(written from a Production point of view)
Byron Morrow (8 September 1911 – 11 May 2006; age 94) was a veteran character actor who has appeared twice in the Star Trek universe, both times as admirals in Star Trek: The Original Series. He was also the first actor on Star Trek to appear as a character in the admiralty. Morrow filmed his scene for "Amok Time" on Monday 12 June 1967. He filmed his scene as Westervliet on Friday 16 August 1968, at Stage 8 in Desilu's Culver City studios.
Born in Chicago, Illinois, Morrow served his country in World War II, performing in theater productions during his tour of duty. He began appearing in film and television in the late 1950s and amassed some two hundred appearances in a career spanning the next thirty-five years.
Morrow's television work includes guest appearances on The Twilight Zone (playing a Martian with Vic Perrin in an episode also featuring Susan Oliver and Paul Comi), The Untouchables (two episodes: one with Michael Ansara, Clegg Hoyt, and Brian Keith, another with Jeff Corey and Jason Wingreen), Rawhide, The Andy Griffith Show, Wagon Train, The Man from U.N.C.L.E (including an episode where he plays an U.N.C.L.E. doctor with Bill Quinn), The Invaders (with Barry Russo and Garth Pillsbury), Bewitched (including an episode where he again works with Bill Quinn), Lost in Space (with Bill Mumy), Get Smart, The Wild Wild West (two episodes, both with Arthur Batanides, one with Michael Dunn), I Dream of Jeannie, The Mod Squad (with Clarence Williams III and Tige Andrews), The Waltons, Barnaby Jones (working with Bill Erwin, Meg Foster, Vince Howard, and Lee Meriwether), Kolchak: The Night Stalker (with John Fiedler and Vince Howard), Quincy, M.E. (with Robert Ito and Garry Walberg), Fantasy Island (starring Ricardo Montalban), Scarecrow and Mrs. King, Highway to Heaven, and multiple episodes of Bonanza, Mannix, and The Rockford Files. Perhaps most notably, he was often seen in the role of a judge on Perry Mason, a series on which he appeared seven times between 1960 and 1966.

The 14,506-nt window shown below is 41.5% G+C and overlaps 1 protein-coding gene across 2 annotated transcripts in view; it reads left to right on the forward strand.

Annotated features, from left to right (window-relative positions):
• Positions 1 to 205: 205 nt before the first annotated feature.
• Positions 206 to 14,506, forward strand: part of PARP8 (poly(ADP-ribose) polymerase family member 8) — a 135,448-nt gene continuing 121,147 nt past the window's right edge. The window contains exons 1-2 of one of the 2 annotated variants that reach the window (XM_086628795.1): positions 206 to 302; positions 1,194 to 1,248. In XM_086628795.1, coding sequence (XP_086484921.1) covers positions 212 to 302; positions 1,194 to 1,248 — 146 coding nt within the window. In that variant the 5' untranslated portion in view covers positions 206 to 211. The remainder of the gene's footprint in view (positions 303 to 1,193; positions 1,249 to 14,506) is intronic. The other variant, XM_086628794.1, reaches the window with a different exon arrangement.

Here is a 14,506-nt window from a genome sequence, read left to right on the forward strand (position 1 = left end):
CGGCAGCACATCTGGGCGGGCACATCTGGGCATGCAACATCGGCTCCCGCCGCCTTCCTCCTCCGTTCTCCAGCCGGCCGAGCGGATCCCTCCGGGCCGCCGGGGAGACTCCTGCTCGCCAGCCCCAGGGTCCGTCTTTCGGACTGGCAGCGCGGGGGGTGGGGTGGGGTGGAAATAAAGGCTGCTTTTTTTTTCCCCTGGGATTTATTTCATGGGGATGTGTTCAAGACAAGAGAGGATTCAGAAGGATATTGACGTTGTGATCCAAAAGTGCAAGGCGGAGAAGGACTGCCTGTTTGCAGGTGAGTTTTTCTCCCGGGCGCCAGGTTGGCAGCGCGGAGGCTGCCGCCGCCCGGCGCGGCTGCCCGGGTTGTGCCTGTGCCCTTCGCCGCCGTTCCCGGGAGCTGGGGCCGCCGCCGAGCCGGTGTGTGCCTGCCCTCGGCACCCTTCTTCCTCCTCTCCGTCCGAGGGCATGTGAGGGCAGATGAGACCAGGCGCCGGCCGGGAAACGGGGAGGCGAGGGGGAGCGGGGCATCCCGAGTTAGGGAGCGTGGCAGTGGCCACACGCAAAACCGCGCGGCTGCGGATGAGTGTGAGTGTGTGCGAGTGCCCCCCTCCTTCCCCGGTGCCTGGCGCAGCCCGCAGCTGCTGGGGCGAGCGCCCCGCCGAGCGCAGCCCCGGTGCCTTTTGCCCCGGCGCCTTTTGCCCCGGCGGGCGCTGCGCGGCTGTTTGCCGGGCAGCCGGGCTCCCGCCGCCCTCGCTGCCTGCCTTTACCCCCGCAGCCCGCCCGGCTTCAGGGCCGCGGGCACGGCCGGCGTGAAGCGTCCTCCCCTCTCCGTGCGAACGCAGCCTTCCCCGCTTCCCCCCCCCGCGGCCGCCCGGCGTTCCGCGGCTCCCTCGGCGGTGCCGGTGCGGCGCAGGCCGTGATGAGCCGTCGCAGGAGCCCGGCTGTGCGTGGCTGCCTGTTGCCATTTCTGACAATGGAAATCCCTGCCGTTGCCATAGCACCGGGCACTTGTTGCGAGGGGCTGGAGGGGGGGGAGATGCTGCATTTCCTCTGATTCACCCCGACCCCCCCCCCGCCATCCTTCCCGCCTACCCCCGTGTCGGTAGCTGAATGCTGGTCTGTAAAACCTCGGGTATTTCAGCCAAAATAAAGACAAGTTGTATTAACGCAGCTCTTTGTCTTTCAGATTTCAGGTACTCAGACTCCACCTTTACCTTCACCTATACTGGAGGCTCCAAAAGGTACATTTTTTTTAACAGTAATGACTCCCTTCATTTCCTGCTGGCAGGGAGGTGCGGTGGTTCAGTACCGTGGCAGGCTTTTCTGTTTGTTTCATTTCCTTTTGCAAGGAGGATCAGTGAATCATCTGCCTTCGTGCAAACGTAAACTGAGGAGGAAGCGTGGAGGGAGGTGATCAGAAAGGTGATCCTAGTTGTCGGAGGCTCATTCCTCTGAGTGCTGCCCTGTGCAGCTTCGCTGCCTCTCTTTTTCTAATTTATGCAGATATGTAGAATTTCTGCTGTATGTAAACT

Morrow was also seen in a 1970 episode of Mission: Impossible, during which time his TOS co-star Leonard Nimoy had become a regular on that series. Morrow would also reunite with William Shatner in a 1974 episode of The Magician. And in 1989, Morrow appeared on Beauty and the Beast (starring Ron Perlman and Stephen McHattie) in an episode also guest-starring future Star Trek: Deep Space Nine actor Armin Shimerman.
Star Trek wasn't the only franchise in which Morrow played two different admirals; he also played two different characters with that same rank in the two mini-series based on novels by Herman Wouk, The Winds of War (1983) and War and Remembrance (1988). Fellow Trek alumni Peter Brocco, Michael Ensign, Ken Lynch, Logan Ramsey, and Lawrence Pressman also had roles in the former series; Ian Abercrombie, Lawrence Dobkin, Bruce French, Richard Lineback, Glenn Morshower, Charles Napier, John Rhys-Davies, and William Schallert appeared in the latter. George Murdock appeared in both.
On film, Morrow made appearances in the English version of 1962's King Kong vs. Godzilla, the 1963 dramedy Captain Newman, M.D. (also featuring Barry Atwater, Paul Carr, Seamon Glass, James Gregory, and Paul Sorenson), Gore Vidal's The Best Man (1964), Disney's The Computer Wore Tennis Shoes (1969, with Ed Begley, Jr. and William Schallert), the war drama Johnny Got His Gun (1971, with Peter Brocco, Robert Easton, and David Soul), and Elia Kazan's 1976 drama The Last Tycoon (co-starring Tige Andrews, Seymour Cassel, and Jeff Corey), among others. Morrow went uncredited in nearly all of these films; however, one film he did receive credit for was the 1970 science fiction classic Colossus: The Forbin Project, directed by Joseph Sargent.
Morrow retired from acting in 1991, with his last work being an episode of Father Dowling Mysteries. He passed away in Woodland Hills, California fifteen years later. He was 94 years old.
- Admiral Komack, in TOS: "Amok Time"
- Admiral Westervliet, in TOS: "For the World is Hollow and I Have Touched the Sky"